(This week is the 25thinstallment of the book, “The Band Director’s Lessons About Life”, which TCRN is publishing as a series during 2020. This week, band director and spiritual author Donald Lee relates a parable about staying focused on your purpose. For a complete listing of previous episodes in this series, click here.)
EDGAR CAYCE – (Twentieth-century American clairvoyant)
“Hi, Mr. Lee. Can we not do math today?”
I had just stepped through the door of the school and was stamping the snow off my boots one sunny, cold January morning. Erin was in my grade-seven math class. Her optimistic tone made me smile as I looked up.
“What would you like to do today?” I asked.
“I don’t know. Anything else,” Erin said with a shrug of her shoulders, a hopeful lilt to her voice.
The students had just come off a long break. They had the weekend, then Monday was a PD day for teachers only, and Tuesday had been a faith retreat for the grade sevens. So they hadn’t actually done schoolwork in four days.
“Erin, it sounds like you’ve gotten into a holiday mindset and you don’t want to do any schoolwork.”
“Yeah,” she said. Her eyes lit up, and her straight blonde hair danced around her face. Erin sounded both happy that I could name her feeling and sad that I had figured it out. I chuckled and didn’t answer. But at the beginning of math class, I toyed with them.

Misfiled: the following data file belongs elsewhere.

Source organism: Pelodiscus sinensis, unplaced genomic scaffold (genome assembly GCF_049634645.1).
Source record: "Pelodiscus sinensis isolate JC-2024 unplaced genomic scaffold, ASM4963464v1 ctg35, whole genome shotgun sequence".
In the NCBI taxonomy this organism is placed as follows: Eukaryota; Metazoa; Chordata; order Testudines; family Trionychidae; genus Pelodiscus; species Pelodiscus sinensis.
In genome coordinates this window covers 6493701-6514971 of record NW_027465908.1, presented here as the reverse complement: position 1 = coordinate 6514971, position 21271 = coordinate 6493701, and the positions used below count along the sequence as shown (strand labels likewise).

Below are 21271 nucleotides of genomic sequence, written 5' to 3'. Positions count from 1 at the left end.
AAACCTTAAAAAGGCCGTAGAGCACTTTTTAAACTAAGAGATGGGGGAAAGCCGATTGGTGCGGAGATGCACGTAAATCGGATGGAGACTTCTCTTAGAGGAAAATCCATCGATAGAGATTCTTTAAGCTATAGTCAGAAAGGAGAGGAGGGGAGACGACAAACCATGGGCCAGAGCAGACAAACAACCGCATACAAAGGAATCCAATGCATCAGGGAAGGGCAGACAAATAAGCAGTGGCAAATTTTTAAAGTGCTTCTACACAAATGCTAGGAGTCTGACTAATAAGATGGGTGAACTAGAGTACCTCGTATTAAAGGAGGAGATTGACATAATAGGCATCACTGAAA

“Hands up, those who don’t want to do math today.”
There was a shocked pause, then hands started going up all over the room. A few kids shook their heads, not quite believing their ears. I gave them a moment to think, and then I pulled the rug out from under their hope.
“Too bad. We’re doing math. Open your textbooks to page 41.” A huge groan went up, so I decided to take pity on them. Like most of us, they don’t get it.
“Let me explain what’s going on,” I said. “You’ve just had four days without schoolwork. That’s long enough to relax but not nearly long enough to get bored with the absence of meaningfulness in your lives. Breaks are always like that. The weekend is never long enough, neither is a long weekend. Even the two weeks at Christmas aren’t long enough. For most students, though, the two months of summer vacation are long enough. You start to miss your friends, you miss that sense of growth, and you miss the stimulation and activities school offers.”
“Summer vacation isn’t long enough for me,” Samuel piped in. I could always count on Samuel for attention-seeking interruptions.
“I feel the same way. But by the end of August, most students start looking forward to school. It does give you a sense of meaningful growth in your life. But now, in the middle of the school year, you are bogged down in the immediate, day-to-day tasks, and you’ve forgotten your purpose. Think about it. Why are you at school?”
“Because we’re forced to be!” Samuel blurted out again. “I wouldn’t come to school if my mom didn’t make me.”
“Yes, you have to attend school, Samuel, by law, not just by your mom. But the purpose of school is to prepare you for adulthood, to help you develop your whole selves—spiritually, mentally, emotionally, and physically—to take your rightful place in the circle of life, Simba. That’s a big purpose, which we often forget when we’re down in the trenches trying to convert mixed numbers to improper fractions. Let me illustrate what I mean by purpose with a story.”